Are You Wasting Your Diverse Workforce?

April 15, 2016 at 12:02 PM by Lu Ellen Schafer

diversity hiring

Hiring diverse candidates is just the tip of the iceberg on making progress on your diversity initiative. Some of the companies that do put effort into their diversity recruitment squander the results. The experiences of their diverse employees they could leverage, their innovative ideas and perspectives, are often left untapped. Why? Part of it is because teams don’t ask and don’t listen.

Three is the magic number

Having trained over 8,000 Indian and Chinese engineers to work globally, I learned three is the magic number: One has to sometimes ask three times in different ways to communicate a genuine intent to understand another’s standpoint and to build trust. A small amount of patience can result in unearthing hidden gems –  a new idea, an underused skillset, an enlightening perspective. That is time well spent. 

Consider asking:

  • Tell me, what do you think of this solution?
  • What is another way we could approach this?
  • From what you have seen in the past, what is something we could do to fix this issue?

Sometimes all you need to do to discover someone’s unique viewpoint is to break the ice. Draw the other out by spending time with people who aren’t typically outspoken and are likely overshadowed by more vocal peers. Team meetings are a prime example of fortune favoring the bold – the conversation is often led by those with a penchant for being more assertive and forthright than their soft-spoken, equally creative counterparts.  

“Did I win the Tesla?”

Then comes the harder part: Listening. Most of us think we’re pretty good at it but it often requires greater focus than we give it. Imagine you have purchased a bunch of raffle tickets and they are about to raffle off a Tesla Model X. You would listen with pretty fierce concentration. This is the kind of listening we need to do with your diverse colleagues. Until the trust is built, their voices may be tentative, but the brainpower you hired them for is there, just waiting to be of value.

Many of us have had the experience of being asked our opinion and we hesitate: Is this a real question or just a veiled request for agreement? Provide all team members with a forum that encourages having a seat at the table. The more comfortable people feel about sharing their thoughts, the more trust they’ll have, and the more they’ll contribute.  

Create an inclusive sandbox

It is no secret that the surest way to kill innovation is to shut down different voices. The challenge is people are often unaware that the diverse voices are not being heard.

Sheryl Sandberg and Adam Grant wrote in a New York Times article, Speaking While Female, which recounts how a television show producer, Glen Mazzara, was concerned the young women writers on his team were not speaking up. They said when they did, they were immediately interrupted and no one noticed. He created a no-interruptions policy for everyone while the writers were pitching their stories. What happened? A wider variety of story ideas were pitched, and the team worked more effectively. In this case, and in others, the leaders need to notice and take action to encourage diverse voices.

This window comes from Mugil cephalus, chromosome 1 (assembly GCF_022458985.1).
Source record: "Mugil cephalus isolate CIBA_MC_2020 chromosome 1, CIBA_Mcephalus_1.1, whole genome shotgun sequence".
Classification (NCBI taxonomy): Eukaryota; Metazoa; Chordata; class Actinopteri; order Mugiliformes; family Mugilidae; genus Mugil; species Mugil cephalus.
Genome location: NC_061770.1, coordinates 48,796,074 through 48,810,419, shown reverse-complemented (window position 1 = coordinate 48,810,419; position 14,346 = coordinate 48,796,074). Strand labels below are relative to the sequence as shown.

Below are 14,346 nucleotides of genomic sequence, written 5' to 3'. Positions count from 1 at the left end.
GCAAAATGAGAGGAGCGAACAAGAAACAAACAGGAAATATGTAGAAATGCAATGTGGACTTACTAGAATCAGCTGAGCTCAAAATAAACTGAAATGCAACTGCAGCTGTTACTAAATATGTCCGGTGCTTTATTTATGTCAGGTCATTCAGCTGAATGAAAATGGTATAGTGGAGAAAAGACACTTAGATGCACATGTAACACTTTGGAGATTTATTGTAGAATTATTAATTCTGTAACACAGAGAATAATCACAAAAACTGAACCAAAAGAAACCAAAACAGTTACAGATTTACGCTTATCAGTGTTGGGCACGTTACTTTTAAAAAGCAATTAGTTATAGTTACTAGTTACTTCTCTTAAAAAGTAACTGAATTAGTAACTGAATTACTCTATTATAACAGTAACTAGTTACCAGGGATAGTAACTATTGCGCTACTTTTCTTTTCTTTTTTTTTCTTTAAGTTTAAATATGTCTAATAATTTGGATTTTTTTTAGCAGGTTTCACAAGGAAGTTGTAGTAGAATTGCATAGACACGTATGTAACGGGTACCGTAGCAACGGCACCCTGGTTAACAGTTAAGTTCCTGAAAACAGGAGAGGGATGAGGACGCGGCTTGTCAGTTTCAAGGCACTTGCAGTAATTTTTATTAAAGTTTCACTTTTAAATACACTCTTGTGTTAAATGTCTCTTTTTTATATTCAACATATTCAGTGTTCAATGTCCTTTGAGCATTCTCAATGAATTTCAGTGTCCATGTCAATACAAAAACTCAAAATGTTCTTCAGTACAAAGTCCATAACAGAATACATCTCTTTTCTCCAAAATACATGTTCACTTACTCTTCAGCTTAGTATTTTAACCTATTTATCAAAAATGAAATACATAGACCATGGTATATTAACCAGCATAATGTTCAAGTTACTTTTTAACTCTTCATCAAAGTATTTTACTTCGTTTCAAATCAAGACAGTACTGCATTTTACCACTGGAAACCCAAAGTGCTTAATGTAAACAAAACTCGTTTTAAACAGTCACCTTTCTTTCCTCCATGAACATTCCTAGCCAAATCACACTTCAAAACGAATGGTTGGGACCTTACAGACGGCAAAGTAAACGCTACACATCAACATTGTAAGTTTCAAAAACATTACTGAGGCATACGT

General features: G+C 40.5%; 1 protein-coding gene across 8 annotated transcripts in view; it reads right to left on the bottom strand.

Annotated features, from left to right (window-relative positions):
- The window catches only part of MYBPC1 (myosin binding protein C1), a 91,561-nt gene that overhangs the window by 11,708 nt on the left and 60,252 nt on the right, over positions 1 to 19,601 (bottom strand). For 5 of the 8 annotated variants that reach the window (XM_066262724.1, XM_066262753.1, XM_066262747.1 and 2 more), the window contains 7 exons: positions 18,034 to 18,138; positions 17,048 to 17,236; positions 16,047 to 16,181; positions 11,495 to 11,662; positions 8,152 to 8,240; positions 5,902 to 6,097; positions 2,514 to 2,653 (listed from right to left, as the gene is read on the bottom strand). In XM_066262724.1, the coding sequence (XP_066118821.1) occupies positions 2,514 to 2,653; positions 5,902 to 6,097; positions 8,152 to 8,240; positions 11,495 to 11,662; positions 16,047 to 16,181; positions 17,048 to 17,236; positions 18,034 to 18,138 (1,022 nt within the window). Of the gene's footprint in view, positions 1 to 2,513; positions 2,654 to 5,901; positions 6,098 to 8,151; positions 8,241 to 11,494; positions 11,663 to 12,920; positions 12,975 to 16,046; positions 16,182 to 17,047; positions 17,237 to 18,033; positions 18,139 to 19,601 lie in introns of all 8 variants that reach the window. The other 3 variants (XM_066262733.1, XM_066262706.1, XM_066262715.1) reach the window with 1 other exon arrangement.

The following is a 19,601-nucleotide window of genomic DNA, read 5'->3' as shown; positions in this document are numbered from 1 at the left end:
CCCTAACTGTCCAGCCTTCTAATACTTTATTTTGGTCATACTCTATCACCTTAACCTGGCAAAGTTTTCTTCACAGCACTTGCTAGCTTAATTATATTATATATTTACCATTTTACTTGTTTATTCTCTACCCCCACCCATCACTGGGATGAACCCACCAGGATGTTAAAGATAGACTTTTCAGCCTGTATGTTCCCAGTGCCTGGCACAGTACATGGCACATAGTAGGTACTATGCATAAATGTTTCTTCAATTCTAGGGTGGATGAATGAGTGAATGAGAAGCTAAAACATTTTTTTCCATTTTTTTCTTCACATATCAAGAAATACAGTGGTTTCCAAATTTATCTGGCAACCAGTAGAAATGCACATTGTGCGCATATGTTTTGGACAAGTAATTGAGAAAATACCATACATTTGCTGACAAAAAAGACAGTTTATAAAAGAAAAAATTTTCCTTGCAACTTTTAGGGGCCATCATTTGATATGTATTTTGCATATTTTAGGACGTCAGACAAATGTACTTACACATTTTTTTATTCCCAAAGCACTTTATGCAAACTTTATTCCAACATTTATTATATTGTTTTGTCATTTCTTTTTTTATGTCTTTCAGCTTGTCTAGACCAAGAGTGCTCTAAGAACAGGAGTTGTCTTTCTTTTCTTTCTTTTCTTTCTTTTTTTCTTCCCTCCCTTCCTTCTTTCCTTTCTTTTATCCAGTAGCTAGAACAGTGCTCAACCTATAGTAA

Here’s a similar story I remember from one of my clients. A senior sales manager at NetApp started to pay attention to how often the women in his team were talked over, and how frequently their ideas were scooped up and then owned by the salesmen. He knew, however, if he stopped the meeting every time he saw this, the spirit of teamwork would shut down. The men would feel blamed, and the inclusive, productive environment he wanted would fail to materialize. But he loathed missing out on what his smart saleswomen could contribute.

He instituted a very quick and lighthearted way to fix the problem. When anyone heard someone being interrupted, they would call out, “One!” The interrupter would then realize he had interrupted and would often laugh and apologize. (The word “one” had no significance other that to be an amusing way of signaling, Hey, you are interrupting.)

When someone took another’s idea without giving credit, the call out was “Two!” Again, it was just a friendly way to draw attention to what was happening.

The team created two other call-outs as well: We’re going down a rat hole! for “Three”, and That’s a keeper! for “Four” to keep people aware without being antagonistic.

Did this rather entertaining way help lessen interruptions and create space for new ideas? Did the women feel they got credit for their ideas? Was it a more inclusive team? It was, in fact, brilliantly effective. The team’s camaraderie deepened and meetings were much more engaging with more voices being heard. They also exceeded their sales goals, too, which didn’t hurt.

The bottom line

Not listening to the diverse talent that we hire, would be leaving talent on the table. Who would want that? Hiring a team of varying experiences, skills, and backgrounds is just the start of taking advantage of the talent out there. Build an inclusive culture of open communication to tap into unheard viewpoints and game plans that could change how you grow your organization.

How are you developing your team? Share with us in the comments.

lu ellen schaferLu Ellen Schafer is the co-founder of Global Savvy, a San Francisco-based organization dedicated to providing international training and consulting programs for leading companies. She has trained over 30,000 high tech professionals to work inclusively across cultures and distance. Clients include Cisco, Apple, SAP, IBM, Oracle, NetApp, Polycom, SanDisk, Infosys, Wipro, TCS and Juniper among others. Say hi to Lu Ellen at or on LinkedIn.


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